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 Post subject: V-sign
 Post Posted: Wed Nov 14, 2007 3:51 pm 
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In the Expedition to Lake Pahoe sketch, the woman inside the water basement «gives a V-sign to Sir John.» Is that considered an offensive gesture in Britain?

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 Post subject: Re: V-sign
 Post Posted: Wed Nov 14, 2007 4:21 pm 
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REManic wrote:
In the Expedition to Lake Pahoe sketch, the woman inside the water basement «gives a V-sign to Sir John.» Is that considered an offensive gesture in Britain?

I think it is.
but I am italian, so, what do I know.
here we give the finger.
and a lot of other tender gestures.

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 Post subject: Re: V-sign
 Post Posted: Wed Nov 14, 2007 6:37 pm 
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PuzzleaPuma wrote:
here we give the finger.


Well the Romans dis invent that.


As for the 'v' thing, I wouldn't know. I'm just a boorish American.

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 Post Posted: Wed Nov 14, 2007 7:56 pm 
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i think it is a distinctly british thing...

i heard an explanation, but damn if i can't remember it :?

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 Post Posted: Thu Nov 15, 2007 1:28 am 
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...V for victory, V for piss off, V for many things...

At least she wasn't giving the sign for semprini.


Last edited by Sir Michael the Naughty on Thu Nov 15, 2007 12:01 pm, edited 1 time in total.

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 Post Posted: Thu Nov 15, 2007 9:28 am 
Essentially, the British version of "The Finger".

Some Website wrote:
PALM-BACK V SIGN
Gesture: The peace sign, but reversed so the palm faces the recipient
Location: Jolly 'Ole England

If an American was visiting England and saw someone give them the palm-back V sign, they'd probably mutter, "Damn hippies". Yet the Englishman wasn't offering a symbol of peace, but instead telling you, "up your bum!".

In the British Isles, the palm-back V sign has the same meaning as the finger, but with a cockney accent. It's use can be traced back to the 16th century, but it's hard to pin down. Whether it was first used as a variant of the cuckold's devil's horns, or as a variant of the more ancient middle finger, but with some extra fingers thrown in to make it that much more painful is unknown.

In 1941 Winston Churchill made what we now know as the 'V-for-Victory sign' famous. He made no distinction between the forward and palm-back V sign until the latter part of the war when someone probably pointed out he was telling the masses to, "piss off". As always, those wacky elites really had no idea what the peasants were cooking up. This general confusion was exploited by American antiwar protesters in the 60's who used the palm-back sign to secretly tell the police to f**k off without getting themselves a one-way ticket on the Kent State Express.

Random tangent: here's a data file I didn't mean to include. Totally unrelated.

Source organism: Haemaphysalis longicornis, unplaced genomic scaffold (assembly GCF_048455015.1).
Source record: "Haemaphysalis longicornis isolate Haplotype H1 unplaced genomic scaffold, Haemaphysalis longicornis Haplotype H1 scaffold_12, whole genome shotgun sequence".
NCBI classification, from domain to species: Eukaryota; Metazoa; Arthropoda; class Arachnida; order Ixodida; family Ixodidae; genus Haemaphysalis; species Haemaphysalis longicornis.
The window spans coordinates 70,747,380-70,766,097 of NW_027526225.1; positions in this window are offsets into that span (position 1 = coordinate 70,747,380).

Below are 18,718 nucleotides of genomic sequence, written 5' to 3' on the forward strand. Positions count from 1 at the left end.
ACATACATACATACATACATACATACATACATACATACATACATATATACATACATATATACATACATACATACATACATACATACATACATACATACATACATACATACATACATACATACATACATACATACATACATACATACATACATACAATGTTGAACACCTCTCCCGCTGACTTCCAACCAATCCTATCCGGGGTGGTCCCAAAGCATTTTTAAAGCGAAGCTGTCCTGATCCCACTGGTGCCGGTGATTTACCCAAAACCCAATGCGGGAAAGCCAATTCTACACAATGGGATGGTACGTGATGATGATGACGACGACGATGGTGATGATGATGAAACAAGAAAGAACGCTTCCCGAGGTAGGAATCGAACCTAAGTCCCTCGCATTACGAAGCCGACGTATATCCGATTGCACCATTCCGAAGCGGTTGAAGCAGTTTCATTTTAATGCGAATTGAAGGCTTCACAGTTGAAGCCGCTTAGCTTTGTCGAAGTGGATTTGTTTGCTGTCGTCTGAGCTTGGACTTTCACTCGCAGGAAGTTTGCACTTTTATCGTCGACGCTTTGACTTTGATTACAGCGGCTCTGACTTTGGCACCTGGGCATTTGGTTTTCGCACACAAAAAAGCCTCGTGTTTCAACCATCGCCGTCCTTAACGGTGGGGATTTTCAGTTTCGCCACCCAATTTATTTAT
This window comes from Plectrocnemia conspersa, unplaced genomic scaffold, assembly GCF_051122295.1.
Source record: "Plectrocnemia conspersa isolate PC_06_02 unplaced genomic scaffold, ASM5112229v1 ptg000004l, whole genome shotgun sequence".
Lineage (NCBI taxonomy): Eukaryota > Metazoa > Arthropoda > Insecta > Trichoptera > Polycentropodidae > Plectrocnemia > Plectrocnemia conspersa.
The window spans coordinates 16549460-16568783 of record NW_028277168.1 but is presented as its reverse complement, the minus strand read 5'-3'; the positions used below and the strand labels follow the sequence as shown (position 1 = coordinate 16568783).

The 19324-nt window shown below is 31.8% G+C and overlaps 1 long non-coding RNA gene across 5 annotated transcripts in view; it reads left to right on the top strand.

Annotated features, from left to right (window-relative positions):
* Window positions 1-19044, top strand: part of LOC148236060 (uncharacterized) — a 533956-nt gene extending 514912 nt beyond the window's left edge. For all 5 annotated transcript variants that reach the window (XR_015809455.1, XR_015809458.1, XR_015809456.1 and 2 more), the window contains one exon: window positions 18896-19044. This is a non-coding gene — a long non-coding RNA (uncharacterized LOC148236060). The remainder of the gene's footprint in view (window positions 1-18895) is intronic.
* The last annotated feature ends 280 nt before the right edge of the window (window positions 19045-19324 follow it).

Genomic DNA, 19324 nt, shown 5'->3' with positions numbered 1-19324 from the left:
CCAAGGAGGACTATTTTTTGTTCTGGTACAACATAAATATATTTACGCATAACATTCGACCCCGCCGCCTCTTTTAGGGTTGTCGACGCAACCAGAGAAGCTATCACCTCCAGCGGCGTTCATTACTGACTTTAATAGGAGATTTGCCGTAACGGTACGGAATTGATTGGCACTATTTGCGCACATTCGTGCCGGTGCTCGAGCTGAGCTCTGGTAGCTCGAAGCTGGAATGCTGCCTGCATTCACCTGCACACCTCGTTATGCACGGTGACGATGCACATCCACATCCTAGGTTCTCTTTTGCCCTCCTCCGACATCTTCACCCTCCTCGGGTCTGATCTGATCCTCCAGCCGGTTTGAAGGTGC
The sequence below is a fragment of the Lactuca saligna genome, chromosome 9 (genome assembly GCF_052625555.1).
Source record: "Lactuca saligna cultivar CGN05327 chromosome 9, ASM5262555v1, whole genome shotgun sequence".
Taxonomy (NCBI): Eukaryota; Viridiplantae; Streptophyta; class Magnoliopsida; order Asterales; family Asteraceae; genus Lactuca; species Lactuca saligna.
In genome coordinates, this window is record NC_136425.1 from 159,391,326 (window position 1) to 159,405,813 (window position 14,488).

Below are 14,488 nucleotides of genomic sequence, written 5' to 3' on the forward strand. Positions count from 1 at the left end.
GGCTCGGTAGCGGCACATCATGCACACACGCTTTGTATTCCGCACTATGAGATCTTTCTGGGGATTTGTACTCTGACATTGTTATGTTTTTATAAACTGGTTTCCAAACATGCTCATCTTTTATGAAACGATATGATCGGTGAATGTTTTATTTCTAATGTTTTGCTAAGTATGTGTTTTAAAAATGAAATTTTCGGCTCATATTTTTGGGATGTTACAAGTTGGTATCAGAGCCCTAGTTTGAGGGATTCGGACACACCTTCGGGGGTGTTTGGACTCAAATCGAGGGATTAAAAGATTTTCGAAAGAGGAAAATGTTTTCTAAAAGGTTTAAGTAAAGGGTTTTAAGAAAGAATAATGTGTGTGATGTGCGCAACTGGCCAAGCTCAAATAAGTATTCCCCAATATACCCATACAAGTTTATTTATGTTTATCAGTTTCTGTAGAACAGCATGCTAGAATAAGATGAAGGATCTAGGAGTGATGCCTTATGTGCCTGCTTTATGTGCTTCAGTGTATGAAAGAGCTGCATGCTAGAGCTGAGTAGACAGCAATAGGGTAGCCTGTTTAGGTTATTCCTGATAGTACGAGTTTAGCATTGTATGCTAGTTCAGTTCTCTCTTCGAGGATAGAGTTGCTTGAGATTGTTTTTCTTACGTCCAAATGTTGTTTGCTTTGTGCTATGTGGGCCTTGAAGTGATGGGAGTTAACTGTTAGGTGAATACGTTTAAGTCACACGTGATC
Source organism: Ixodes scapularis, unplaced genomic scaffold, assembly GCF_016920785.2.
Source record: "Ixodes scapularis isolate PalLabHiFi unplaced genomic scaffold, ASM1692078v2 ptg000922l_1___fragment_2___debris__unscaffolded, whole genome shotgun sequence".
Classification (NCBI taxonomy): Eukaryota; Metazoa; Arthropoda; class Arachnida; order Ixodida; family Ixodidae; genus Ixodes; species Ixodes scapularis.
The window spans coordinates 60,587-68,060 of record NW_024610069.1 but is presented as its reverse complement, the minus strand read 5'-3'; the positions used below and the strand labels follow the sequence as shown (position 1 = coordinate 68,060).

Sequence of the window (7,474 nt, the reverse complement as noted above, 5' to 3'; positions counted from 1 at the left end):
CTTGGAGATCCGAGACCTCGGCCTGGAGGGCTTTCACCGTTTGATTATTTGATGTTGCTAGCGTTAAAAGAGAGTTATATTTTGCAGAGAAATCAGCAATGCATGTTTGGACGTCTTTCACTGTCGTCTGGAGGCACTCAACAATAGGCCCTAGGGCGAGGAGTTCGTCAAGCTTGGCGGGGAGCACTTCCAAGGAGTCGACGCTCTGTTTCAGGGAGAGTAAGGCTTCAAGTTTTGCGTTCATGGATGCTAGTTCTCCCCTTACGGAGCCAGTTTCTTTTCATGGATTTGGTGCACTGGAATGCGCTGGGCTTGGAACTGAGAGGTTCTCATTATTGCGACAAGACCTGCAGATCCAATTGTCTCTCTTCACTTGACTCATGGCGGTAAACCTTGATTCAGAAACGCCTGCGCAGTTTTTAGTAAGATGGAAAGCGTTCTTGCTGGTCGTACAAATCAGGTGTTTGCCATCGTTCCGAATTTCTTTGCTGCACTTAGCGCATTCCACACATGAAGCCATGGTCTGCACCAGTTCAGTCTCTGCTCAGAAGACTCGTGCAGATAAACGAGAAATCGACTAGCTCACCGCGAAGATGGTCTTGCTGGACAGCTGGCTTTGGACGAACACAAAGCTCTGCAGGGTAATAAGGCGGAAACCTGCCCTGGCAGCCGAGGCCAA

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 Post Posted: Thu Nov 15, 2007 10:18 am 
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So, it's not, "F*ck You, twice as much!"? Good to know.

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 Post Posted: Thu Nov 15, 2007 12:27 pm 
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Legend has it that "V" sign (or "two fingers salute") dates from medieval times. During the hundred years war (1337 to 1453), British archers were responsible for crushing defeats of the French, notably at Agincourt, Crécy and Poitiers. The myth claims that the French cut off two fingers on the right hand of captured archers and that the gesture was a sign of defiance by those who were not mutilated.

In practice this isn't true, as the earliest record of the two-fingers salute is in a medieval book dating from 1330. It shows a disembodied glove making the sign.

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 Post Posted: Thu Nov 15, 2007 2:41 pm 
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The origin of this gesture is speculative, but is quite possibly thousands of years old. It is identified as the digitus impudicus ("impudent finger") in Ancient Roman writings[1] and reference is made to using the finger in the Ancient Greek comedy The Clouds by Aristophanes. It was defined there as a gesture intended to insult another. The widespread usage of the finger in many cultures is likely due to the geographical influence of the Roman Empire and Greco-Roman civilization. Another possible origin of this gesture can be found in the first-century Mediterranean world, where extending the digitus impudicus was one of many methods used to divert the ever present threat of the evil eye.[2]

There is a popular story about English bowmen waving fingers at the French army during the Hundred Years' War, that is completely apocryphal.[3]

Another possible origin is the phallic imagery of the raised middle finger (the middle finger being the longest finger on the human hand), similar to the Italian version of the bent elbow insult. Also, there is a variation of the finger where it can be done by performing The Fangul, by sticking out the finger during the throwing motion.

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 Post Posted: Thu Nov 15, 2007 7:51 pm 
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So is the palm facing the recipient?

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